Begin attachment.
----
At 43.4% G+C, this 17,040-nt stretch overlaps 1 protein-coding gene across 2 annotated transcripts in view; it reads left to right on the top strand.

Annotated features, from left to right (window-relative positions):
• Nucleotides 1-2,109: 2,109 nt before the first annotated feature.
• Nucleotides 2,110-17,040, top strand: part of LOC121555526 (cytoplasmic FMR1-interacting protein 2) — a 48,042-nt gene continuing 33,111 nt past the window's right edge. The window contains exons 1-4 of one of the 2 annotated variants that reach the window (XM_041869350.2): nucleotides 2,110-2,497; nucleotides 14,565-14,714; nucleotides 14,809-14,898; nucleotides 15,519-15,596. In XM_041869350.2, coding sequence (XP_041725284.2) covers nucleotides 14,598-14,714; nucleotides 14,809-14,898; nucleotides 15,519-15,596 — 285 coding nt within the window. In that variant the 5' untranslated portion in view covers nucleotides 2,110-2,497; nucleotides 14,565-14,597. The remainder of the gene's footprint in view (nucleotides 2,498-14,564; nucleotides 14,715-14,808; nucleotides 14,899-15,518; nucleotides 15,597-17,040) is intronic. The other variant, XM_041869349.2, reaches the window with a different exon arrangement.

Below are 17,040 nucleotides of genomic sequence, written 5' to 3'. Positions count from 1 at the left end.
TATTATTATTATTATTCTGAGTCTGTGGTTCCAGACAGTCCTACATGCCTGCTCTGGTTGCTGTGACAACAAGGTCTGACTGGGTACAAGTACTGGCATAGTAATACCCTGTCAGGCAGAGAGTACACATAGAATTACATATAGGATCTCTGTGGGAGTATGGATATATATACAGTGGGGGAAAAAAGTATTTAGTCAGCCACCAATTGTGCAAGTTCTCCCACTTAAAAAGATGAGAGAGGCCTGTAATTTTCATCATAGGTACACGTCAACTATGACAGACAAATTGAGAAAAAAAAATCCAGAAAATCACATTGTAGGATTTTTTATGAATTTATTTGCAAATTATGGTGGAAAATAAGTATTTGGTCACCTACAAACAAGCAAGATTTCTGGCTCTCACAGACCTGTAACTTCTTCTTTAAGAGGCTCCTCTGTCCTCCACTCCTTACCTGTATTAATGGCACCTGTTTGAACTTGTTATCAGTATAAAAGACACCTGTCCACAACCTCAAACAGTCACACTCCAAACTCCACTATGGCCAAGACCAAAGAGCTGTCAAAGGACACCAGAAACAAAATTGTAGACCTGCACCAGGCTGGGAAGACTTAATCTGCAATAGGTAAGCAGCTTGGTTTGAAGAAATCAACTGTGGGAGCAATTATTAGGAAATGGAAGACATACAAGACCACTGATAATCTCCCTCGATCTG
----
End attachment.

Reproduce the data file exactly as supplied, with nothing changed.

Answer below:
At 43.4% G+C, this 17,040-nt stretch overlaps 1 protein-coding gene across 2 annotated transcripts in view; it reads left to right on the top strand.

Annotated features, from left to right (window-relative positions):
• Nucleotides 1-2,109: 2,109 nt before the first annotated feature.
• Nucleotides 2,110-17,040, top strand: part of LOC121555526 (cytoplasmic FMR1-interacting protein 2) — a 48,042-nt gene continuing 33,111 nt past the window's right edge. The window contains exons 1-4 of one of the 2 annotated variants that reach the window (XM_041869350.2): nucleotides 2,110-2,497; nucleotides 14,565-14,714; nucleotides 14,809-14,898; nucleotides 15,519-15,596. In XM_041869350.2, coding sequence (XP_041725284.2) covers nucleotides 14,598-14,714; nucleotides 14,809-14,898; nucleotides 15,519-15,596 — 285 coding nt within the window. In that variant the 5' untranslated portion in view covers nucleotides 2,110-2,497; nucleotides 14,565-14,597. The remainder of the gene's footprint in view (nucleotides 2,498-14,564; nucleotides 14,715-14,808; nucleotides 14,899-15,518; nucleotides 15,597-17,040) is intronic. The other variant, XM_041869349.2, reaches the window with a different exon arrangement.

Below are 17,040 nucleotides of genomic sequence, written 5' to 3'. Positions count from 1 at the left end.
TATTATTATTATTATTCTGAGTCTGTGGTTCCAGACAGTCCTACATGCCTGCTCTGGTTGCTGTGACAACAAGGTCTGACTGGGTACAAGTACTGGCATAGTAATACCCTGTCAGGCAGAGAGTACACATAGAATTACATATAGGATCTCTGTGGGAGTATGGATATATATACAGTGGGGGAAAAAAGTATTTAGTCAGCCACCAATTGTGCAAGTTCTCCCACTTAAAAAGATGAGAGAGGCCTGTAATTTTCATCATAGGTACACGTCAACTATGACAGACAAATTGAGAAAAAAAAATCCAGAAAATCACATTGTAGGATTTTTTATGAATTTATTTGCAAATTATGGTGGAAAATAAGTATTTGGTCACCTACAAACAAGCAAGATTTCTGGCTCTCACAGACCTGTAACTTCTTCTTTAAGAGGCTCCTCTGTCCTCCACTCCTTACCTGTATTAATGGCACCTGTTTGAACTTGTTATCAGTATAAAAGACACCTGTCCACAACCTCAAACAGTCACACTCCAAACTCCACTATGGCCAAGACCAAAGAGCTGTCAAAGGACACCAGAAACAAAATTGTAGACCTGCACCAGGCTGGGAAGACTTAATCTGCAATAGGTAAGCAGCTTGGTTTGAAGAAATCAACTGTGGGAGCAATTATTAGGAAATGGAAGACATACAAGACCACTGATAATCTCCCTCGATCTG